Loitering laws, which make it an offense for an individual to be in a public place for no apparent reason, have been attacked on the grounds of both vagueness and overbreadth, and have generally been determined to be unconstitutional. Challenges citing vagueness are usually based on the due process clause of the Fifth and Fourteenth Amendments, while challenges concerning the overly broad language of the laws are usually based on First Amendment concerns. Unlike vagrancy laws that are aimed at individuals who live on the streets, have no visible means of support, and may beg for money from passers-by, loitering laws do not define a loiterer other than by mere presence and the lack of any discernible intent.

America’s loitering laws were patterned after England’s Elizabethan “Poor Laws.” By the 1600s, English itinerant workers and the unemployed were roaming the country’s village and city streets in increasing numbers. As they increased, so did the crime rate. Treating the problem as an effect of England’s depressed economic conditions, Parliament’s Poor Laws included “vagrancy” laws, which normally included the act of loitering. Unlike most of the offenses under the economically motivated Poor Laws, vagrancy was a criminal offense.

Historically, U.S. anti-loitering laws have emphasized the crime prevention aspect of the English vagrancy laws. Today, local statutes against loitering are common throughout the nation’s cities. But they have been attacked on the grounds of having become a useful law enforcement tool for maintaining public order by ridding the streets of society’s less desirable, as well as criminal, elements. Although the laws may have been intended to address prostitution, gang activities, and drug dealing, police have been accused of also using loitering laws to arrest loafers, pilferers, and the homeless; thus such laws are laid open to charges of vagueness and overbreadth.

A statute can be declared “void for vagueness” if it fails to inform the average person of what it is that the law prohibits in a clear and objective manner or fails to provide law enforcement officials with clear and objective standards for its implementation. And it may be declared unconstitutional due to overbreadth of intent and application if it prohibits activities unprotected by the Constitution but might also be used to prohibit constitutionally protected activities.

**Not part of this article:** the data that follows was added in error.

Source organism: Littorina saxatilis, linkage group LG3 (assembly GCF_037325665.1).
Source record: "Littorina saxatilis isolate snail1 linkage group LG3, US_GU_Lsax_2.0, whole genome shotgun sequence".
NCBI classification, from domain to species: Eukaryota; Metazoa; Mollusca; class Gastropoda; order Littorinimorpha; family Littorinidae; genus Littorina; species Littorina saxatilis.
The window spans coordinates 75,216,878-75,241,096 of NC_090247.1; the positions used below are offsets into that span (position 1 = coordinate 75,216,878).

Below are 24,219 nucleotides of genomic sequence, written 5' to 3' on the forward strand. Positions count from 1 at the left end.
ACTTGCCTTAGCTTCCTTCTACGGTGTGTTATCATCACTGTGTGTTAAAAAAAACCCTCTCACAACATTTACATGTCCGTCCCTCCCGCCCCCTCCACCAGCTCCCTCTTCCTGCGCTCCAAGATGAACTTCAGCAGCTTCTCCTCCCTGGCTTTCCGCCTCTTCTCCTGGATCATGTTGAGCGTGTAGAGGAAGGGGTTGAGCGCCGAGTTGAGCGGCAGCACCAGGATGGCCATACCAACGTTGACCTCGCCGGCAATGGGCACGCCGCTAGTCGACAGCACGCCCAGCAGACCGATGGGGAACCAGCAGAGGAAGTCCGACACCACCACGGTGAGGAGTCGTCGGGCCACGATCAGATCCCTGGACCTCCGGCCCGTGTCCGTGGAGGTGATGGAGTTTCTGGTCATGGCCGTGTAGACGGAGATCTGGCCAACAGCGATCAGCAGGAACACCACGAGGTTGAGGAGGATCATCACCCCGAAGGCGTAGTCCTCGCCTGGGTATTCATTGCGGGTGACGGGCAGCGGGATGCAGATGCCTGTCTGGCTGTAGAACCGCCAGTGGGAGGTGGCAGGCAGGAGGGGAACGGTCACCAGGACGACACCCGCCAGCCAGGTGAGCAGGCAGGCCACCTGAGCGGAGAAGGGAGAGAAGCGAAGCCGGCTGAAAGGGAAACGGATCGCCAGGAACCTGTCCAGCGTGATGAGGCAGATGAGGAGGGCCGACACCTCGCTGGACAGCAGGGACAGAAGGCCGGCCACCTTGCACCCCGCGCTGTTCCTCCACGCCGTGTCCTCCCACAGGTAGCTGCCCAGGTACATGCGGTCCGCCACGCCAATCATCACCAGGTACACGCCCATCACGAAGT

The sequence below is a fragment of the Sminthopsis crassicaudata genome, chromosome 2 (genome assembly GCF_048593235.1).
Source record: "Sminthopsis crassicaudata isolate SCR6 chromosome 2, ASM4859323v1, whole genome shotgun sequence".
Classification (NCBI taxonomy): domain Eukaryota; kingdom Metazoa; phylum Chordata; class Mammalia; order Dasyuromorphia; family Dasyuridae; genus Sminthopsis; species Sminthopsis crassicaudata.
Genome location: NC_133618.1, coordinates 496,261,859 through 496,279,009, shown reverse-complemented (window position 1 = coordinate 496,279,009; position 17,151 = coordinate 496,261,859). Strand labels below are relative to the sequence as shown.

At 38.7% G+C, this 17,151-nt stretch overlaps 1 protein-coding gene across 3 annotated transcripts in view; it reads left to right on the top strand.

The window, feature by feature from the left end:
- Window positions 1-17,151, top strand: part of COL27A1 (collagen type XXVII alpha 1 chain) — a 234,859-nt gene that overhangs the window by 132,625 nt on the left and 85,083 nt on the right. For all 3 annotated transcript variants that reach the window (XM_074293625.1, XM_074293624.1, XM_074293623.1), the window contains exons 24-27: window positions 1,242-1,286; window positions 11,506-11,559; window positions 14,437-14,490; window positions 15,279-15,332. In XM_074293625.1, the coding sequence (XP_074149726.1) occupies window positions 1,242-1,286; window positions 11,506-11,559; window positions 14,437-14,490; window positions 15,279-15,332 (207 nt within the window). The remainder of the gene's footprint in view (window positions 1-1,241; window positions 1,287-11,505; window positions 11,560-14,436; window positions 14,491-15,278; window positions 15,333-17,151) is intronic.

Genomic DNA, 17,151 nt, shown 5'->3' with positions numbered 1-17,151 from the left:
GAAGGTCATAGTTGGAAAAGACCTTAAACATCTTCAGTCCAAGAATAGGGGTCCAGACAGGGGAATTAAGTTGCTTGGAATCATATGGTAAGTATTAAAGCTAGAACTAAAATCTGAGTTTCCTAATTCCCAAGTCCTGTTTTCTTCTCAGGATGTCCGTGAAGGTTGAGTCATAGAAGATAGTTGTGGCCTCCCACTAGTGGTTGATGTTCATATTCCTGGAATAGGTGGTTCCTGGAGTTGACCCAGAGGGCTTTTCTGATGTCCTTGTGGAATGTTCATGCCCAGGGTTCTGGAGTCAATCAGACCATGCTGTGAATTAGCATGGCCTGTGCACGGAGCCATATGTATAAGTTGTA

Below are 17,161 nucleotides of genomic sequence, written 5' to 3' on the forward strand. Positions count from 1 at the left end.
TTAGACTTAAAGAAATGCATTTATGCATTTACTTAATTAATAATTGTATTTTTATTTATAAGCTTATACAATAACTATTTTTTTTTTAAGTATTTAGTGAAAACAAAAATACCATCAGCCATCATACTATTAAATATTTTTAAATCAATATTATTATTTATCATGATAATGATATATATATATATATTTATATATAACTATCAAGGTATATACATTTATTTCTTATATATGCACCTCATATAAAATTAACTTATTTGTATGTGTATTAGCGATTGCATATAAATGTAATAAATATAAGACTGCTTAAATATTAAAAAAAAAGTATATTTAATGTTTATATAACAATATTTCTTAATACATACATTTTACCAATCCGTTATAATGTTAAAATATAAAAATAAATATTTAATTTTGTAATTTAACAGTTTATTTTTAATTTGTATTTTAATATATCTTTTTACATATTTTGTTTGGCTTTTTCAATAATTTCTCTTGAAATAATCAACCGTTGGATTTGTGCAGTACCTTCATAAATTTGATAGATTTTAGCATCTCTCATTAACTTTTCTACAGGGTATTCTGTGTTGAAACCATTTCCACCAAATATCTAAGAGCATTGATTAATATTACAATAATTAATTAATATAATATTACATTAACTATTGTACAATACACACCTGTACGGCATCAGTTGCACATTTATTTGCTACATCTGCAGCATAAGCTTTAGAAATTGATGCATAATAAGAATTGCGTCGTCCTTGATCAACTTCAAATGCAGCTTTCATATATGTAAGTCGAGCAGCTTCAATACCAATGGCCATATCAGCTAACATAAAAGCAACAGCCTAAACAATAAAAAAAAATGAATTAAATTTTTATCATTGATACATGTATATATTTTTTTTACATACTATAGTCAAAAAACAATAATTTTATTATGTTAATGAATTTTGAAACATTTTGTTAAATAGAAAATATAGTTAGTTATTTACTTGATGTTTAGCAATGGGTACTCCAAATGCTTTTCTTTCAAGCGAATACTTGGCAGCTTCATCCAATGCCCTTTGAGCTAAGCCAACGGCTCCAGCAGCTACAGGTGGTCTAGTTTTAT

The first significant challenge to general loitering laws was Papachristou v. City of Jacksonville (1972). Jacksonville, Florida, passed a law that prohibited loitering and defined loiterers as “persons wandering or strolling around from place to place without any lawful purpose or object.” Based on Jacksonville’s definition of loitering, the U.S. Supreme Court declared in a decision written by William O.Douglas that the law was simply too vague to allow the average person to discern what is prohibited and what is not. Taking a daily walk could be considered loitering, subjecting an innocent person to arrest. Such vagueness in the law raises a second concern: “the net is cast large,” resulting in the individual police officer having virtually unlimited discretion to decide who is loitering and who is taking a walk. With no objective standards of guilt, the law not only permitted but even encouraged Lo-Ji Sales, Inc. v. New York (1979) 685 police to apply the law in an arbitrary and discriminatory manner against “the poor and the unpopular.”


The Court also found the laws to be overly broad. While the First Amendment does not specifically mention the right to walk or loiter, it does protect a right to free speech, a right to assemble, and a right to petition the government. Jacksonville’s definition of loitering was so broad that it could be used to either deny these rights or to have a “chilling effect” on their exercise by threatening an arrest.

As a result of Papachristou, most loitering laws were rewritten to include specific offenses associated with loitering— “loitering-plus” ordinances. Nevertheless, those revised laws are subject to the same judicial scrutiny as the previous, more generalized, loitering laws. The Court invalidated a Chicago gang loitering ordinance in City of Chicago v. Morales (1999) as unduly vague, but upheld a trespassing statute applied to nonresidents of public housing in Virginia v. Hicks (2003) against facial overbreadth charges while leaving open the possibility that it could be challenged on an “as-applied” basis.

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